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The Glory of English Prose

Letters to my Grandson

LETTERS TO MY GRANDSON

I

MY DEAR ANTONY,

The letters which I wrote “On the world about you" having shown you that throughout all the universe, from the blazing orbs in infinite space to the tiny muscles of an insect's wing, perfect design is everywhere manifest, I hope and trust that you will never believe that so magnificent a process and order can be without a Mind of which it is the visible expression.

The chief object of those letters was to endorse your natural feeling of reverence for the Great First Cause of all things, with the testimony of your reason; and to save you from ever allowing knowledge of how the sap rises in its stalk to lessen your wonder at and admiration of the loveliness of a flower.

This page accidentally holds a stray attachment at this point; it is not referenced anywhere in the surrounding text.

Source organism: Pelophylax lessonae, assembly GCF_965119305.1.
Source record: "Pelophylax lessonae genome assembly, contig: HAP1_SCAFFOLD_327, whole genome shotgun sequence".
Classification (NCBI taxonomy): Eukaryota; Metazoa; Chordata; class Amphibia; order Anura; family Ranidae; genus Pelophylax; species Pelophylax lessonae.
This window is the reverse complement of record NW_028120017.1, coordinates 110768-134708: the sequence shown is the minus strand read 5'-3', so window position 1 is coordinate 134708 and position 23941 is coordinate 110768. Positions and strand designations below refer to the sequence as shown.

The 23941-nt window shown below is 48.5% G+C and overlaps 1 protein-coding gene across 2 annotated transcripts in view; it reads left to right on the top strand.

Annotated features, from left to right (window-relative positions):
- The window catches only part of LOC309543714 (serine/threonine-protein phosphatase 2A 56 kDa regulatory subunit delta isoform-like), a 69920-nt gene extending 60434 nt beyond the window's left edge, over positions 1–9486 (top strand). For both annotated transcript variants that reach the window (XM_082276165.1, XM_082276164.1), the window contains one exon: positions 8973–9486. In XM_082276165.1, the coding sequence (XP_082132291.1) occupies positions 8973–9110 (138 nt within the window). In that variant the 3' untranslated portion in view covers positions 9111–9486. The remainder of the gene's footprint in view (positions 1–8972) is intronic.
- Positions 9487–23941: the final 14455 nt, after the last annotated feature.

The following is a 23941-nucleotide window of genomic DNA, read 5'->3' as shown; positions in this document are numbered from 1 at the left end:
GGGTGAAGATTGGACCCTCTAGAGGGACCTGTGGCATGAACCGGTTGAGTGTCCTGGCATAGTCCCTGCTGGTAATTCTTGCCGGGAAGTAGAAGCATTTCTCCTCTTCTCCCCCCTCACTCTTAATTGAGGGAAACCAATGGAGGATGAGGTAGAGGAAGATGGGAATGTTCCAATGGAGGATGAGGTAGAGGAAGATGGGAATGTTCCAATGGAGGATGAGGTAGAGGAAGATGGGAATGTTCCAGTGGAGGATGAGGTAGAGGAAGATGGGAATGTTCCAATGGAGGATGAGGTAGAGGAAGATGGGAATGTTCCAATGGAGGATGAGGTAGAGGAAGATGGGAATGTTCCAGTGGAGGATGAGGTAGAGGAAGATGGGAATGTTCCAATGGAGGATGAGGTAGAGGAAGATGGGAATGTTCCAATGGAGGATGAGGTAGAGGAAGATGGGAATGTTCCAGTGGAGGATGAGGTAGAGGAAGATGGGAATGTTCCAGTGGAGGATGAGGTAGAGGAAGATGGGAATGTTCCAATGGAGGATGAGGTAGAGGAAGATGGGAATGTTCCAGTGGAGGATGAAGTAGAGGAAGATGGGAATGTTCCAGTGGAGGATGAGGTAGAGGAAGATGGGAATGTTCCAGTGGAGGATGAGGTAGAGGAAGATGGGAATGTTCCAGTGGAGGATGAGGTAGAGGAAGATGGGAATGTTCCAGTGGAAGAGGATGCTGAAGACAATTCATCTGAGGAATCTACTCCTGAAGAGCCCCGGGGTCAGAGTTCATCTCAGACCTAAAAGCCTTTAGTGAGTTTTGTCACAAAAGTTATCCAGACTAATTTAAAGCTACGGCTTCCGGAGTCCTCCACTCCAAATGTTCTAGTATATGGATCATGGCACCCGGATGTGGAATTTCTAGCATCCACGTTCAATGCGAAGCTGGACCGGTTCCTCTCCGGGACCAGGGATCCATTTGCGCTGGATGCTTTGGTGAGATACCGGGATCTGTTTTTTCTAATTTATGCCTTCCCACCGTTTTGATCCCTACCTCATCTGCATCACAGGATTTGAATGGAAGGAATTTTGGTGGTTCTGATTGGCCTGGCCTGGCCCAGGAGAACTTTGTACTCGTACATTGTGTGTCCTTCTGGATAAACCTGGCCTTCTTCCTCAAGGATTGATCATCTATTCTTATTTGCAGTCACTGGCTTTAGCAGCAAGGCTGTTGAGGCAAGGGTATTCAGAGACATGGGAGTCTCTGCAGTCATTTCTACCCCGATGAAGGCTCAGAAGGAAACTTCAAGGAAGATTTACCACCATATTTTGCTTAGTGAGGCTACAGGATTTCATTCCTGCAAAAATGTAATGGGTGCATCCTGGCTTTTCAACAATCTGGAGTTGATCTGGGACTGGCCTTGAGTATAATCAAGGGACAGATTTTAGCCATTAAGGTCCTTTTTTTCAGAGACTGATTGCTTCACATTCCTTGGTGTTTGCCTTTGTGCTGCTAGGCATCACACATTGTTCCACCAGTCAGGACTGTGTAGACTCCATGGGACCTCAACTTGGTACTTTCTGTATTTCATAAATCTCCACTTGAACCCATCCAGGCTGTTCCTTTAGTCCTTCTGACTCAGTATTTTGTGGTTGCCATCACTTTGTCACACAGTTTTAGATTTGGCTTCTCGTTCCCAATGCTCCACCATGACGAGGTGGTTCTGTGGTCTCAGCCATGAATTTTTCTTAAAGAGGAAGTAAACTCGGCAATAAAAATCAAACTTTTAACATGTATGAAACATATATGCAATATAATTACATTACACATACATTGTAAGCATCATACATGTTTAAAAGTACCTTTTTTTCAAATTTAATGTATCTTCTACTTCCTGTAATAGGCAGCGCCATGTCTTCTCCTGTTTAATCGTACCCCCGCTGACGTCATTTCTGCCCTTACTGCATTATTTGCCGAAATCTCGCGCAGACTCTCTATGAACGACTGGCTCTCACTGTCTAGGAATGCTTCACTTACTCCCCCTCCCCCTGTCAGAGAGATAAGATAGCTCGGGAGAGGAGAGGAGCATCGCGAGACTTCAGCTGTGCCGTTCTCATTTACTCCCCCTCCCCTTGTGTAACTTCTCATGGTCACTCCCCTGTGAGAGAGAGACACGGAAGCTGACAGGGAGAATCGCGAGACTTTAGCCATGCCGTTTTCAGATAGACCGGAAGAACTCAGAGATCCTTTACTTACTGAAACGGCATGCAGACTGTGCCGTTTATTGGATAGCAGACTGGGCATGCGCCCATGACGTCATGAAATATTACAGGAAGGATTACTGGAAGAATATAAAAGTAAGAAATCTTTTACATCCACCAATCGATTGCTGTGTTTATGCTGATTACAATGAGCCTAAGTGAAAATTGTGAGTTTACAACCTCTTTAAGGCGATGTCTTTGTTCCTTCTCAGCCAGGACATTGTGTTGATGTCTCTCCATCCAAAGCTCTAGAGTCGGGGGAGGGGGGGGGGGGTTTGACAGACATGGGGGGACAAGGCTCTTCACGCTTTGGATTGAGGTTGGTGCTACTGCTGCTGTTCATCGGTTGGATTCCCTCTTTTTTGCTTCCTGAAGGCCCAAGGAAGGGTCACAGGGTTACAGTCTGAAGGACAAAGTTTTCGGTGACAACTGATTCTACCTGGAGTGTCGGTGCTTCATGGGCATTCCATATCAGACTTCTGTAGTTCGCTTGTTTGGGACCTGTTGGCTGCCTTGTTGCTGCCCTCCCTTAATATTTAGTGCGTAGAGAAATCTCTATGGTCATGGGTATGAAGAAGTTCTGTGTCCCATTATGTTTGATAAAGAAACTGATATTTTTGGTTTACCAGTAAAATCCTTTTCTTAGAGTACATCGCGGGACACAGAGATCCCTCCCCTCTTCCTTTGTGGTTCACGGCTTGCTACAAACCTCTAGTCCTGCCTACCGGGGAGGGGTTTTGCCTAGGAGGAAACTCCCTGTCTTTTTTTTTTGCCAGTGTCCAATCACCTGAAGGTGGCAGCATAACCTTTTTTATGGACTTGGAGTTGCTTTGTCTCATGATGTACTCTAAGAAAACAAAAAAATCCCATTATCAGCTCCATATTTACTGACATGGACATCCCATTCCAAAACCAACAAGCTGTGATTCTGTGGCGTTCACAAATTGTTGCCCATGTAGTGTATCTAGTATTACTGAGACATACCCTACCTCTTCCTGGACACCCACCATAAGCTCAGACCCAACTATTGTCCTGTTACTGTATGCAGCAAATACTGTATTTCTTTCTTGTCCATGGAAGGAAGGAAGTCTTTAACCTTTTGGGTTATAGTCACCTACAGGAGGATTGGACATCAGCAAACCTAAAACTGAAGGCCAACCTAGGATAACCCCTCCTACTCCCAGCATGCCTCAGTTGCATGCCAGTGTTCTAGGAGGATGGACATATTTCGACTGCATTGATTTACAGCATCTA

I am now going to write to you about the literature of England and show you, if I can, the immense gulf that divides distinguished writing and speech from vulgar writing and speech.

There is nothing so vulgar as an ignorant use of your own language.

Every Englishman should show that he respects and honours the glorious language of his country, and will not willingly degrade it with his own pen or tongue.

“We have long preserved our constitution," said Dr. Johnson; “let us make some struggles for our language.”

There is no need to be priggish or fantastic in our choice of words or phrases.

Simple old words are just as good as any that can be selected, if you use them in their proper sense and place.

By reading good prose constantly your ear will come to know the harmony of language, and you will find that your taste will unerringly tell you what is good and what is

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